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Table Valued Parameters and Dapper in .NET Core

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Always room for growth

A customer I’ve been working with for a while now has a monolithic ASP.NET MVC web application which we are porting to .NET Core 3.1 (and then almost immediately to .NET 6). One of our biggest changes was getting rid of Entity Framework and replacing it with Dapper, because performance is a feature.

To deflect the ire of EF Core aficionados out there, the answer is still no.

Dapper is a micro-ORM in that it does not do as much “magic” as Entity Framework. This necessitates more work at the data access layer, but we have the trade-off of speed.

One of the more interesting challenges was tuning a catch-all search query that was being run thousands of times a day with multiple different parameters. You know exactly the kind of query I mean. I tuned it by creating a stored procedure and sticking in a lot of dynamic Transact-SQL code. This made it much faster than the EF version by several orders of magnitude, but there was one problem: the list of location IDs that it takes in as a parameter.

Did you know SQL Server has a limit to the number of items you can put in an IN clause?

In any case, this list of location IDs was being sent into the stored procedure as a comma-delimited list in a single string. That string was then split up into individual items using a user-defined function.

At one point during testing, we discovered that NVARCHAR(255) wasn’t enough for the incoming list, and while I could have just made it NVARCHAR(MAX) I decided to make it into a table-valued parameter (TVP) instead.

Enter the venerable DataTable, a long-standing but expensive structure in .NET, and the recommended way to send in a list of items for SQL Server to read as a TVP.

I wrote a basic extension method to convert any IEnumerable<int> into a single-column DataTable and left it at that, figuring I could optimize it later for the much lighter-weight ISqlDataRecord which is fully supported by Dapper for single-column lists.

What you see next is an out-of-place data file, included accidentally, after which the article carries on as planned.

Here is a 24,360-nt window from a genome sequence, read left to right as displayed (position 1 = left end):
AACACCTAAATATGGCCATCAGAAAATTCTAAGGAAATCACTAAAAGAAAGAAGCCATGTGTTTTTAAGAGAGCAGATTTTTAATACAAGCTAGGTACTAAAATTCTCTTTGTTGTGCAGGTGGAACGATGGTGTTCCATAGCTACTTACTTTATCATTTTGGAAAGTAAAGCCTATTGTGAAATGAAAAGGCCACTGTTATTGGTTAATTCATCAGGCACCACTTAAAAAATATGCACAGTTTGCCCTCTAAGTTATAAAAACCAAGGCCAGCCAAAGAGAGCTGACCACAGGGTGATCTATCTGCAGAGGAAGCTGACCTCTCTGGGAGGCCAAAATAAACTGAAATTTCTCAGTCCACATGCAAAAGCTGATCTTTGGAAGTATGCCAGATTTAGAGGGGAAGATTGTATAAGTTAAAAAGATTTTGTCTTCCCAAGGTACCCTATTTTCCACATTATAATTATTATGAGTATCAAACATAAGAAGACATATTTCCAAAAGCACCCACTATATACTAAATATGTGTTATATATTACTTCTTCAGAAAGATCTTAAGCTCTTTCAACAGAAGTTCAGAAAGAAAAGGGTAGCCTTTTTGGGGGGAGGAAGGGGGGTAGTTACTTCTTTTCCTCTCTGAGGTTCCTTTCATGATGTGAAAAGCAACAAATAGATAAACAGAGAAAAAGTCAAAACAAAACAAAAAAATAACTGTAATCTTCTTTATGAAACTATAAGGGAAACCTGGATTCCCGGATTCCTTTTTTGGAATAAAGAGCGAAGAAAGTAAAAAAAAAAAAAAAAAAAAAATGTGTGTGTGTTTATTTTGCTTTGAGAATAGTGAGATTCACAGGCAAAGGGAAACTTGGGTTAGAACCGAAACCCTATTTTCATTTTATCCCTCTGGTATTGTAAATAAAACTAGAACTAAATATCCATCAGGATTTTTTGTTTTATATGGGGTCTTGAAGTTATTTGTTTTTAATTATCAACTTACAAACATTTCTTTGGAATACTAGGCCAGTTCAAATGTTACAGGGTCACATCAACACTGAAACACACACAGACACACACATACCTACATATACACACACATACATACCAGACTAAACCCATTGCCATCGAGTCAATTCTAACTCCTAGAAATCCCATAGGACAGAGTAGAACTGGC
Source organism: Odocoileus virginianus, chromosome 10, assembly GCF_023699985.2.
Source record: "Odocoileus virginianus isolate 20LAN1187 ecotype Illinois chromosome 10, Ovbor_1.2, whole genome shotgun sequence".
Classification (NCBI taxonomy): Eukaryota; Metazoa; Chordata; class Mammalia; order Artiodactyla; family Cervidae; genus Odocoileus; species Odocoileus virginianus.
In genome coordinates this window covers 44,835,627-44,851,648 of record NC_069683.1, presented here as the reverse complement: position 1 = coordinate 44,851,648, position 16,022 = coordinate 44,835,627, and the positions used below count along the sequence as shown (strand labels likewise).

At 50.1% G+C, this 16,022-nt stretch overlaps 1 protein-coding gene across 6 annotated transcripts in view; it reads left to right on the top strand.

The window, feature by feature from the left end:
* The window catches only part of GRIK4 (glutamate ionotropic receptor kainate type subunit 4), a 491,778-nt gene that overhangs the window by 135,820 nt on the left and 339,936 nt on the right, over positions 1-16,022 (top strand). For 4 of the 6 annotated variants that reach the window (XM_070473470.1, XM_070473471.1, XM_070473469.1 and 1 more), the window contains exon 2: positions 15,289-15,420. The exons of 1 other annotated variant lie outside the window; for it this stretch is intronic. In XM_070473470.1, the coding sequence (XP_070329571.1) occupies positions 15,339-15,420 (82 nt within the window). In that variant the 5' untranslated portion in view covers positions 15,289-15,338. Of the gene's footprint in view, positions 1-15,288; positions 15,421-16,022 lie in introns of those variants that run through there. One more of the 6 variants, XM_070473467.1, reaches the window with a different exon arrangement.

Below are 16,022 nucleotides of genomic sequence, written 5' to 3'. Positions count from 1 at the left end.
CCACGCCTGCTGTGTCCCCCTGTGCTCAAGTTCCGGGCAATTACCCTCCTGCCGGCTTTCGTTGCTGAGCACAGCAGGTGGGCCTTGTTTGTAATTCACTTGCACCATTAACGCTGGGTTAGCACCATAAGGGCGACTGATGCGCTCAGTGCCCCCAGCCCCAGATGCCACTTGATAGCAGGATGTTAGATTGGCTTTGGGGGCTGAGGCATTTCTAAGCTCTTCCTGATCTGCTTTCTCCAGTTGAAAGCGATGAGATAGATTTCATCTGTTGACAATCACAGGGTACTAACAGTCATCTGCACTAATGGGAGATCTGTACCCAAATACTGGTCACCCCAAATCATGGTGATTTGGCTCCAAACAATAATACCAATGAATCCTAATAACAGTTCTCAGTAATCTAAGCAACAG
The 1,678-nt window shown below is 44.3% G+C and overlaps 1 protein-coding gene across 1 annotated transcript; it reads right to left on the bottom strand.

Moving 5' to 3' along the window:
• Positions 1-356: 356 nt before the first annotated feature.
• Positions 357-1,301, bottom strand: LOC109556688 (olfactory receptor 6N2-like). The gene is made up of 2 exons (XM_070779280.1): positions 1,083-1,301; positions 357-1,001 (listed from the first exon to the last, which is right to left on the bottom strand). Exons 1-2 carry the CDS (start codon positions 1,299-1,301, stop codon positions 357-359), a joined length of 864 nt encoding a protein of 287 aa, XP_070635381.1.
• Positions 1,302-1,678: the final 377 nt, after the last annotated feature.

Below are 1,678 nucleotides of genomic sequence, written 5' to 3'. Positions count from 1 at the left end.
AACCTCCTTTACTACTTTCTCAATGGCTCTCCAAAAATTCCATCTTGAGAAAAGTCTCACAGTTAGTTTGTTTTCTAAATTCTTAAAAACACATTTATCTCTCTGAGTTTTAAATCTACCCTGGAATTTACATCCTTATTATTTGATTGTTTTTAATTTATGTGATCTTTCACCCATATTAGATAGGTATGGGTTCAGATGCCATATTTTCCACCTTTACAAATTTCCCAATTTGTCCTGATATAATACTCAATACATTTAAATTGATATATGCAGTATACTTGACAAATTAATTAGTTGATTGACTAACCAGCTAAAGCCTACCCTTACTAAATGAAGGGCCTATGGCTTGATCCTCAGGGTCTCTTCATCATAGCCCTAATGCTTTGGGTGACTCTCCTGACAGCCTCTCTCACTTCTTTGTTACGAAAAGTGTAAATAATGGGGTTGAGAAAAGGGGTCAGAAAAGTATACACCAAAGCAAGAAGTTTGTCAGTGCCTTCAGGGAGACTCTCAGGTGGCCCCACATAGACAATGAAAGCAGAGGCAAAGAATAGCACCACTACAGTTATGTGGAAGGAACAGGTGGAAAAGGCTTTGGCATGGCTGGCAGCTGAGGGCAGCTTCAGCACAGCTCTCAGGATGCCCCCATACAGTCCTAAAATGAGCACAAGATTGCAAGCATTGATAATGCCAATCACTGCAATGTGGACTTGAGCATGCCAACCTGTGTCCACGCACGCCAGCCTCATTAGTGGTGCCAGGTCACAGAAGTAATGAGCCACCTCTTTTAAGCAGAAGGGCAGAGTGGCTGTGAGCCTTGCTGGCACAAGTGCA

Enter my new colleague Eric Sampson, who in a single comment in Slack gave me all the information I needed to implement this neat adjustment to the code, which I will share below. Thanks, Eric!


The first thing we need is a user-defined table type in SQL Server to populate with the incoming TVP:

        [Value] INT NULL

Then we create an IEnumerable<SqlDataRecord>, which is much lighter weight than a DataTable:

private static IEnumerable<SqlDataRecord> CreateSqlDataRecord(IEnumerable<int> list)
	var metaData = new SqlMetaData("Value", SqlDbType.Int);
	var record = new SqlDataRecord(_metaData);
	foreach (var item in list)
		record.SetInt32(0, item);
		yield return record;

To send this into Dapper we need to use an ICustomQueryParameter which will be used to convert into a TVP. The input values are sent as an int[] array because that’s how we built the list elsewhere in the code. Then we use the AsTableValuedParameter method to make sure the object is the way Dapper needs it:

public static SqlMapper.ICustomQueryParameter GetTableValuedParameter(this int[] list)
	if (!ValidateList(list))
		list = new int[] { };

	return CreateSqlDataRecord(list).AsTableValuedParameter("TVP_Integer");

Finally in the data access layer inside the search method, we call it like so:

var parameters = new
	LocationIds = (locationIds ?? new int[] { }).GetTableValuedParameter()

return await Query<SearchResultTable>("[dbo].[SearchByLocationIds]", parameters).ConfigureAwait(false);

Dapper uses the table type behind the scenes and inserts all the items from the SqlDataRecord into that table. In your stored procedure you can either do a JOIN or an IN clause, depending on your needs.

If you’re playing along at home, as long as you have the user-defined type in the database this can all be combined into a single C# method. We happened to split it up into extension methods to follow our coding style.

Share your thoughts in the comments below.

Photo by Kyle Glenn on Unsplash.

1 thought on “Table Valued Parameters and Dapper in .NET Core”

  1. Thank you Randolph for the excellent solution. I was scratching my head to find the most optimal way to send a rather large list of IDs to my DB from C# code and this crossed my sight just at the right time.

    Really appreciated the well-written post and the good idea.

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